You would be forgiven for thinking today’s painting is by Caspar David Friedrich as it has all the hallmarks of similar paintings by the German Romantic painter. My Daily Art Display today is in fact a painting by Johan Christian Dahl, who was the leading Norwegian landscape painter of his time. The work is entitled Mother and Child by the Sea which he completed in 1840.
Dahl was born in Bergen Norway in 1788, son of a fisherman. He studied art at school and thanks to a group of wealthy Bergen citizens who sponsored him and gave him funds, he was able to travel to the Danish capital, Copenhagen, where, at the age of twenty-three, he enrolled at the Royal Danish Academy of Fine Arts. Seven years later, in 1818, Dahl left Copenhagen for a European tour of the major art centres in Germany and Italy. He never forgot his homeland and made many journeys back to Norway where he made many sketches of the country’s rugged landscape. In 1824 he became professor at the Dresden Academy of Fine Arts. Whilst living in Dresden he became part of a celebrated artistic circle which included Casper David Friedrich and with these fellow artists shaped the era of German Romantic painting which began in the second half of the 18th century. Friedrich and Dahl when they first met immediately hit it off and they became great friends. Friedrich helped Dahl find lodgings and buy canvas and paint. When Dahl moved into the house where Friedrich lived, they became even closer friends. They were godfathers to each other’s children, they sent paintings together to the various exhibitions, and when one had visitors, these were taken to see the works of the other. The two friends were regarded as the typical pair of complementary artists, Friedrich was the idealist painter and Dahl the naturalist painter, but both truly committed to Romanticism. They were considered a pair to such an extent that they were always mentioned together in the exhibition reviews and people tended to order companion pieces from them. They had differing artistic techniques. Dahl would start his subject directly on to canvas, composed from the various drawings and studies scattered around him, at great speed and with his studio full of visitors. Friedrich began his painting only after days of meditation when the entire scene stood clearly before his inner eye. He then worked in successive thin glazes, in order to have the whole composition visible at every stage in the process. Friedrich preferred an empty studio where nothing distracted his contemplation, and when he was painting the sky in his landscapes, nobody dared to speak to him.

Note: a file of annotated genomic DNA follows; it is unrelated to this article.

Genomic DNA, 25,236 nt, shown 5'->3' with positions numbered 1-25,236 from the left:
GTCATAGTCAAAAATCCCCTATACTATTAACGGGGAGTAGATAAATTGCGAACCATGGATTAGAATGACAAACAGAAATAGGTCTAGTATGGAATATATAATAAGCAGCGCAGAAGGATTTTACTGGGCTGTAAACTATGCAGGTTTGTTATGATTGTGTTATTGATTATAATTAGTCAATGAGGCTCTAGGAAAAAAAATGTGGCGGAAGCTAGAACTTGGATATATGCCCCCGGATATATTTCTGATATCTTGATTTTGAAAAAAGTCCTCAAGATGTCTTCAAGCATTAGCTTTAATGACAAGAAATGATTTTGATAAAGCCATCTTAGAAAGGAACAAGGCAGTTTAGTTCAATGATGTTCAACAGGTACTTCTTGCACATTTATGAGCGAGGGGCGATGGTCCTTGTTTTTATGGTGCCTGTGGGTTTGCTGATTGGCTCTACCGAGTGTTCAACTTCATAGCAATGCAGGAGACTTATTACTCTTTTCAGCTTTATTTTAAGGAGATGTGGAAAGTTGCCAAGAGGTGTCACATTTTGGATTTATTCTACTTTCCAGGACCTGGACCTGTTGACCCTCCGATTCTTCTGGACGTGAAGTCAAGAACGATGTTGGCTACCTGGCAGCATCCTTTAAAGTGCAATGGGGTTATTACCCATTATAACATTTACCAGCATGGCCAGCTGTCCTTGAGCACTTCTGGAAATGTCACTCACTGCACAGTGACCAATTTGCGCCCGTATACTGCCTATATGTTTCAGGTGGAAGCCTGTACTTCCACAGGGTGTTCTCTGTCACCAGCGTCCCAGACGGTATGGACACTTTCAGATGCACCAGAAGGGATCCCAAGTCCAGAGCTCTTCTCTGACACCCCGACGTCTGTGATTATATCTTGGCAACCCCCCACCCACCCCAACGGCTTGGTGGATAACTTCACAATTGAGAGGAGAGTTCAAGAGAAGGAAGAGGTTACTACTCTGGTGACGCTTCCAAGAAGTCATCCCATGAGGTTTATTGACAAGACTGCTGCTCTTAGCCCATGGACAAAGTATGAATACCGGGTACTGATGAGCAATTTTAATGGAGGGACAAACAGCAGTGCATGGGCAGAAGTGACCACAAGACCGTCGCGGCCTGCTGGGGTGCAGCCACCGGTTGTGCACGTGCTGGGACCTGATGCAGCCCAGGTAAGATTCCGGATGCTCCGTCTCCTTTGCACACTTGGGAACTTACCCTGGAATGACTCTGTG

Johan Dahl had quite a sad personal life. He first married in 1820 and they had four children but sadly his wife, Emilie, died giving birth to their son, Siegwald in 1827. In 1829 his son Alfred and daughter Marie died of scarlet fever. He remarried in January 1830 to one of his art students, Amalie von Basserwitz, but she too died in childbirth that December. This left Dahl, with the help of his housekeeper, to bring up his two children from his first marriage, Siegwald and Caroline. Dahl, himself, died in Dresden in 1857, aged 69. Over seventy years later his remains where brought back to his Norwegian homeland and buried in the cemetery of St Jacob’s church in Bergen.
The painting today was Dahl’s second version of the scene and was completed the same year as his great friend Casper David Friedrich died and in some way may have been Dahl’s tribute to the German Romantic artist It depicts a woman with her child standing on a rocky coastal landscape pointing to a boat out at sea. The scene is illuminated by moonlight. Dahl, like many artists during the Romantic period, painted a number of pictures with moonlight over water and of this setting he once wrote:
“…The special thing I have succeeded in doing in this piece is the faint light cast by the moon over all the scenery, a peace that is spread all over the area, which makes it solemn and beautiful. The light in the clouds, the moon, the reflections in the water, in short a certain dimness that predominates it, if I dare say it, which must both be and not be, and shows that it is night…”
The mother and child await the arrival of the boat and the homecoming of the child’s father, one of the two figures we can just make out on the deck of the craft, which moves towards them across the glassy calm sea. It is a tranquil night. The moon peeks through an opening of the clouds, lighting up a patch of the otherwise dark sea causing a pearlescent shimmer over the water. There is an air of optimism about this painting as the moon lights up the scene and we see the excitement of the child at his father’s safe return. There is a magical feel to this work of art.